“I can’t, of course. You know I can’t.”
“Why not? If my company is objectionable I can go away when you come. If you dislike me I—”
“You know I don’t dislike you personally.”
“I’m awfully glad of that.”
“But it’s impossible. Uncle respects and is fond of Aunt Keziah, but he wouldn’t hear of my visiting the parsonage.”
“But don’t you think your uncle might be persuaded? I’m sure he misunderstands me, just as I should him if it weren’t for Mrs. Coffin—and what you’ve said. Don’t you think if I called on him and he knew me better it might help matters? I’ll do it gladly. I will!”
“No, no. He wouldn’t listen. And think of your own congregation.”
“Confound my congregation!”
“Why, Mr. Ellery!”
She looked at him in amazement; then her lips began to curl.
“Why, Mr. Ellery!” she repeated.
The minister turned very red and drew his hand across his forehead.
“I—I don’t mean that exactly,” he stammered. “But I’m not a child. I have the right to exercise a man’s discretion. My parish committee must understand that. They shall! If I choose to see you—Look out!”
She was close to the overhanging edge of the bluff and the sod upon which she stood was bending beneath her feet. He sprang forward, caught her about the waist, and pulled her back. The sod broke and rattled down the sandy slope. She would have had a slight tumble, nothing worse, had she gone with it. There was no danger; and yet the minister was very white as he released her.
She, too, was pale for a moment, and then crimson.
“Thank you,” she gasped. “I—I must go. It is late. I didn’t realize how late it was. I—I must go.”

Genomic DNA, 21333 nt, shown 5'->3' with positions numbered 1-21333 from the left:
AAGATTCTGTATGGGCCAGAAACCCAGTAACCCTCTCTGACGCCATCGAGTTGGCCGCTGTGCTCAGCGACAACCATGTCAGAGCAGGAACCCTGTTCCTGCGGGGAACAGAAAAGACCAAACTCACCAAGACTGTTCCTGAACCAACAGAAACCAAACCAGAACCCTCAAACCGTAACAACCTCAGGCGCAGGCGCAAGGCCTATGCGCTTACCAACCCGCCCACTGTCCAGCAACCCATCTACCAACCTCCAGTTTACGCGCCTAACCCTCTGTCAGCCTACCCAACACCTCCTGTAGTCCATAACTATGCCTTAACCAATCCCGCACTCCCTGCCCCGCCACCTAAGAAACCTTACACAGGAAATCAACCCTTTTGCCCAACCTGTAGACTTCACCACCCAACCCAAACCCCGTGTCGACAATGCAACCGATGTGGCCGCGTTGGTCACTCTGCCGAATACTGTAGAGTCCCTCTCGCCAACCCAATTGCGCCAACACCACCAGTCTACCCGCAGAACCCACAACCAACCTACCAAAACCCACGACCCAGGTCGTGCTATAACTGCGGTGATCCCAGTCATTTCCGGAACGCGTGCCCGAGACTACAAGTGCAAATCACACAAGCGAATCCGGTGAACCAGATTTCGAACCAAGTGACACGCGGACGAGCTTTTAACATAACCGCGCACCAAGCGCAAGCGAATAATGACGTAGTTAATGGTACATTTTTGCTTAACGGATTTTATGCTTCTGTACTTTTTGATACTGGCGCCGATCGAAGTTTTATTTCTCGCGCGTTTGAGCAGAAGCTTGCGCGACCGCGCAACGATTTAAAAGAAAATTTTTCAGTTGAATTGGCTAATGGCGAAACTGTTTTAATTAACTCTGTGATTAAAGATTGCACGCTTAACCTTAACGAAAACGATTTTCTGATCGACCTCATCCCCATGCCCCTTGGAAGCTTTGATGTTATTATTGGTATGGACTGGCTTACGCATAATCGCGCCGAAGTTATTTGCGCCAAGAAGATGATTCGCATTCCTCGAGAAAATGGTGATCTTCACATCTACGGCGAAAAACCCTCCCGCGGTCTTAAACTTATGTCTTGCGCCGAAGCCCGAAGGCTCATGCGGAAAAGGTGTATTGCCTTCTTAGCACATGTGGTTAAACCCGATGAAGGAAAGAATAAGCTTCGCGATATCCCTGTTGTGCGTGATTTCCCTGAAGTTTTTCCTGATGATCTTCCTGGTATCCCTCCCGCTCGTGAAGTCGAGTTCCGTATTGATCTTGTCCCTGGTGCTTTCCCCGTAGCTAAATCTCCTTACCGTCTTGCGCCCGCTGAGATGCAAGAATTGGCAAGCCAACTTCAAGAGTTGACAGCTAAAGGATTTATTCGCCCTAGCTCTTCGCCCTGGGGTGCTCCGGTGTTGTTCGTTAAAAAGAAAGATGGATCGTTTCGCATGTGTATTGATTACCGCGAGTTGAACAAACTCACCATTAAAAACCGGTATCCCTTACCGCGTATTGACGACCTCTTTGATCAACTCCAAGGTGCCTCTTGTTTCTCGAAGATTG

He did not answer, though he tried to.
“I must go,” she said hurriedly, speaking at random. “Good afternoon. Good-by. I hope you will enjoy your walk.”
“I have enjoyed it.” His answer was unstudied but emphatic. She recognized the emphasis.
“Will you come to see Mrs. Coffin?” he asked.
“No, no. You know I can’t. Good-by. The sunset is beautiful, isn’t it?”
“Yes. I—I think the sunsets from this point are the finest I have ever seen. I come here every Sunday afternoon to see them.”
This remark was given merely to cover embarrassment, but it had an unexpected effect.
“You do?” cried the minister. The next moment he was alone. Grace Van Horne had vanished in the gloom of the pine thickets.
It was a strange John Ellery who walked slowly back along the path, one that Keziah herself would not have recognized, to say nothing of Captain Elkanah and the parish committee. The dignified parson, with the dignified walk and calm, untroubled brow, was gone, and here was an absent-minded young fellow who stumbled blindly along, tripping over roots and dead limbs, and caring nothing, apparently, for the damage to his Sunday boots and trousers which might result from the stumbles. He saw nothing real, and heard nothing, not even the excited person who, hidden behind the bayberry bush, hailed him as he passed. It was not until this person rushed forth and seized him by the arm that he came back to the unimportant affairs of this material earth.